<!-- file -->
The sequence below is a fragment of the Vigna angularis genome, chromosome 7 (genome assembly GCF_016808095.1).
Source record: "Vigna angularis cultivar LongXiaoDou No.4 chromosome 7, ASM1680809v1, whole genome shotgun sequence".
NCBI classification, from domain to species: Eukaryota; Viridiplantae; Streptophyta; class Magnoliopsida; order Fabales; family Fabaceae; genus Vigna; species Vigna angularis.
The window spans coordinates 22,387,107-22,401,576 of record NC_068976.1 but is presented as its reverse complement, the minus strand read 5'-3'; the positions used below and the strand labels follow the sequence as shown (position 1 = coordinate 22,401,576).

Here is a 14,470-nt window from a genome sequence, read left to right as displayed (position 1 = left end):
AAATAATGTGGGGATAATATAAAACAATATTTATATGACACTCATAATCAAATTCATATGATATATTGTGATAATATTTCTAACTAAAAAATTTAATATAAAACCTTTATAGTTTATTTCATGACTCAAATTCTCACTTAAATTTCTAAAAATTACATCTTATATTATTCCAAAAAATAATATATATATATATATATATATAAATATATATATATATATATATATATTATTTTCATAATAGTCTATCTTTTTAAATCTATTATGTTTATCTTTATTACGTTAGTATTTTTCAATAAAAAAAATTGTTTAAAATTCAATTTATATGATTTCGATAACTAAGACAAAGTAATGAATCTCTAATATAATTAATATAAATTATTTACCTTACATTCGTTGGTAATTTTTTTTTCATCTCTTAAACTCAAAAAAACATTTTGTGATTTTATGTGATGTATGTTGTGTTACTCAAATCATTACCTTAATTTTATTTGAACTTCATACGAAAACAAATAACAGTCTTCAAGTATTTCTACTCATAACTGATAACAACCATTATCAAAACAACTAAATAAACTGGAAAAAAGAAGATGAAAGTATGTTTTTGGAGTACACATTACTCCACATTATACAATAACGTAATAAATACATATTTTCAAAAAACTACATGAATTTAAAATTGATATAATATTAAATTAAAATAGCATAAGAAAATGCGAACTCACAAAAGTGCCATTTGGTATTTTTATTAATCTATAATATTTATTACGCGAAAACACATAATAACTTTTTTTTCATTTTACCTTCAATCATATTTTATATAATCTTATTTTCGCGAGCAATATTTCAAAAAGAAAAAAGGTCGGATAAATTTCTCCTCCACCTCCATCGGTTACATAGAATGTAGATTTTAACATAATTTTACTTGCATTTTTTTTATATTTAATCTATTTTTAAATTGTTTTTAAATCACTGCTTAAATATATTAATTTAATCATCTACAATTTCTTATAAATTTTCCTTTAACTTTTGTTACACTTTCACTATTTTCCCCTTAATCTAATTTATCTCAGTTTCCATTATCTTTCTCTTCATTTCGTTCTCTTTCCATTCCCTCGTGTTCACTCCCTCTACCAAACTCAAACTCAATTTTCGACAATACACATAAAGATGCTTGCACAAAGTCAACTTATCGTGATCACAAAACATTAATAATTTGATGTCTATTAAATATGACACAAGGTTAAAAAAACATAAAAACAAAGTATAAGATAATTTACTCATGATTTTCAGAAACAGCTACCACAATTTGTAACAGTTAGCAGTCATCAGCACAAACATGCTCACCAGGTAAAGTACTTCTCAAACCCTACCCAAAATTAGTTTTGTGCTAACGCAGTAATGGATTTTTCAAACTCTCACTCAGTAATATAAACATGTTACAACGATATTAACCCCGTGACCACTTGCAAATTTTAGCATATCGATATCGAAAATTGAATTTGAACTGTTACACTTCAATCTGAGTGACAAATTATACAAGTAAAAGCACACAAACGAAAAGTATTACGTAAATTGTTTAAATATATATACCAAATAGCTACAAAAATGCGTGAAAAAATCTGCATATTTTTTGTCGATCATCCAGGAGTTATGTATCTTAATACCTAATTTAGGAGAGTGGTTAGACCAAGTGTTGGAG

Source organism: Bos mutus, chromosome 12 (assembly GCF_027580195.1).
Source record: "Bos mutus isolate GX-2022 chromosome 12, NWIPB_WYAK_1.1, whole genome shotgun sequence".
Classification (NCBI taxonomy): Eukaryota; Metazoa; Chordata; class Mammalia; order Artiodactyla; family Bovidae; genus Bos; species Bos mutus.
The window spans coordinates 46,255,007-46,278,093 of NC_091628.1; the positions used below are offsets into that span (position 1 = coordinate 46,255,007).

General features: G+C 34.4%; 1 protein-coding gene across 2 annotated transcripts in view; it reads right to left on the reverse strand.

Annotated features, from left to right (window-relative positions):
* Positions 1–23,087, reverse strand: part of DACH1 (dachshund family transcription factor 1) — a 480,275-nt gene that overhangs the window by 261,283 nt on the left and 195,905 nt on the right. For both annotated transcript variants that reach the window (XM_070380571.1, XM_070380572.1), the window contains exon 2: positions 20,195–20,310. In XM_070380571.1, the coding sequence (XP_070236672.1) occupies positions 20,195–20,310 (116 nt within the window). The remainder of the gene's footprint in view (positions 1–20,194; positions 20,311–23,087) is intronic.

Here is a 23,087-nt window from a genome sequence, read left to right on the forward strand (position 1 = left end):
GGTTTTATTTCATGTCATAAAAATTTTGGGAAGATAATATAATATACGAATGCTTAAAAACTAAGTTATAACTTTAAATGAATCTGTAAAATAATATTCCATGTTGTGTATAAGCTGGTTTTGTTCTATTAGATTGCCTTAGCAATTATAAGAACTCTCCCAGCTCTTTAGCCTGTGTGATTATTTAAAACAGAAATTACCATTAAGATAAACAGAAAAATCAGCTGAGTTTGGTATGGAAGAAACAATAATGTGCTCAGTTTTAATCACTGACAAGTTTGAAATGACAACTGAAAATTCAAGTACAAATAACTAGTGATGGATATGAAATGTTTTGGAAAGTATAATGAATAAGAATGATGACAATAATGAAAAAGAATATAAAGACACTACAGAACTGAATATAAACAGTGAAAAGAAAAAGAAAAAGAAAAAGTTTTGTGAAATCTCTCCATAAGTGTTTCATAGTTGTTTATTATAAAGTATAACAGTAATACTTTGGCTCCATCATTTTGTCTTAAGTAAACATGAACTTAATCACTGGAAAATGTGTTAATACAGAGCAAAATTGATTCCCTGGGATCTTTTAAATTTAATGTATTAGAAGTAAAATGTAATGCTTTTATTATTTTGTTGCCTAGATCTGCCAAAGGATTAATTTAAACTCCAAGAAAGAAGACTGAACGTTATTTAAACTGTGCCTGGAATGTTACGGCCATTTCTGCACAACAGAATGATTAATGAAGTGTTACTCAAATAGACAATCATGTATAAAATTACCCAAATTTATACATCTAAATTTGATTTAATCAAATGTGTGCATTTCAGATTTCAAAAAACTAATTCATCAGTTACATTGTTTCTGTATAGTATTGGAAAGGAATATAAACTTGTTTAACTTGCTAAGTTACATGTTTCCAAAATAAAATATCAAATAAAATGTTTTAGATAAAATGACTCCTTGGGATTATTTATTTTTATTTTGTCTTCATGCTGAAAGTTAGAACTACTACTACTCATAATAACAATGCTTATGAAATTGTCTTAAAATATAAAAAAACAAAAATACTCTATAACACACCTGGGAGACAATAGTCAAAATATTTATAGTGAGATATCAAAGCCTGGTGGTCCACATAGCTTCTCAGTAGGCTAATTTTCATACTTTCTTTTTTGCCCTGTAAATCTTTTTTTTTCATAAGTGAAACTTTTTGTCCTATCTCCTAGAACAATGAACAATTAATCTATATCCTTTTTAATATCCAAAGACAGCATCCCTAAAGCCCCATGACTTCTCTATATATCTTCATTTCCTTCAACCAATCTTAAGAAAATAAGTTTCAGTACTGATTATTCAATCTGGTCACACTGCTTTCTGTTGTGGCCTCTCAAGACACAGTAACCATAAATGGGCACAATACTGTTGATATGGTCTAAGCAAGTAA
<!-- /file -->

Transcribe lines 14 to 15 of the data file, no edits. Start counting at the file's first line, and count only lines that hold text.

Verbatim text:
Here is a 23,087-nt window from a genome sequence, read left to right on the forward strand (position 1 = left end):
GGTTTTATTTCATGTCATAAAAATTTTGGGAAGATAATATAATATACGAATGCTTAAAAACTAAGTTATAACTTTAAATGAATCTGTAAAATAATATTCCATGTTGTGTATAAGCTGGTTTTGTTCTATTAGATTGCCTTAGCAATTATAAGAACTCTCCCAGCTCTTTAGCCTGTGTGATTATTTAAAACAGAAATTACCATTAAGATAAACAGAAAAATCAGCTGAGTTTGGTATGGAAGAAACAATAATGTGCTCAGTTTTAATCACTGACAAGTTTGAAATGACAACTGAAAATTCAAGTACAAATAACTAGTGATGGATATGAAATGTTTTGGAAAGTATAATGAATAAGAATGATGACAATAATGAAAAAGAATATAAAGACACTACAGAACTGAATATAAACAGTGAAAAGAAAAAGAAAAAGAAAAAGTTTTGTGAAATCTCTCCATAAGTGTTTCATAGTTGTTTATTATAAAGTATAACAGTAATACTTTGGCTCCATCATTTTGTCTTAAGTAAACATGAACTTAATCACTGGAAAATGTGTTAATACAGAGCAAAATTGATTCCCTGGGATCTTTTAAATTTAATGTATTAGAAGTAAAATGTAATGCTTTTATTATTTTGTTGCCTAGATCTGCCAAAGGATTAATTTAAACTCCAAGAAAGAAGACTGAACGTTATTTAAACTGTGCCTGGAATGTTACGGCCATTTCTGCACAACAGAATGATTAATGAAGTGTTACTCAAATAGACAATCATGTATAAAATTACCCAAATTTATACATCTAAATTTGATTTAATCAAATGTGTGCATTTCAGATTTCAAAAAACTAATTCATCAGTTACATTGTTTCTGTATAGTATTGGAAAGGAATATAAACTTGTTTAACTTGCTAAGTTACATGTTTCCAAAATAAAATATCAAATAAAATGTTTTAGATAAAATGACTCCTTGGGATTATTTATTTTTATTTTGTCTTCATGCTGAAAGTTAGAACTACTACTACTCATAATAACAATGCTTATGAAATTGTCTTAAAATATAAAAAAACAAAAATACTCTATAACACACCTGGGAGACAATAGTCAAAATATTTATAGTGAGATATCAAAGCCTGGTGGTCCACATAGCTTCTCAGTAGGCTAATTTTCATACTTTCTTTTTTGCCCTGTAAATCTTTTTTTTTCATAAGTGAAACTTTTTGTCCTATCTCCTAGAACAATGAACAATTAATCTATATCCTTTTTAATATCCAAAGACAGCATCCCTAAAGCCCCATGACTTCTCTATATATCTTCATTTCCTTCAACCAATCTTAAGAAAATAAGTTTCAGTACTGATTATTCAATCTGGTCACACTGCTTTCTGTTGTGGCCTCTCAAGACACAGTAACCATAAATGGGCACAATACTGTTGATATGGTCTAAGCAAGTAA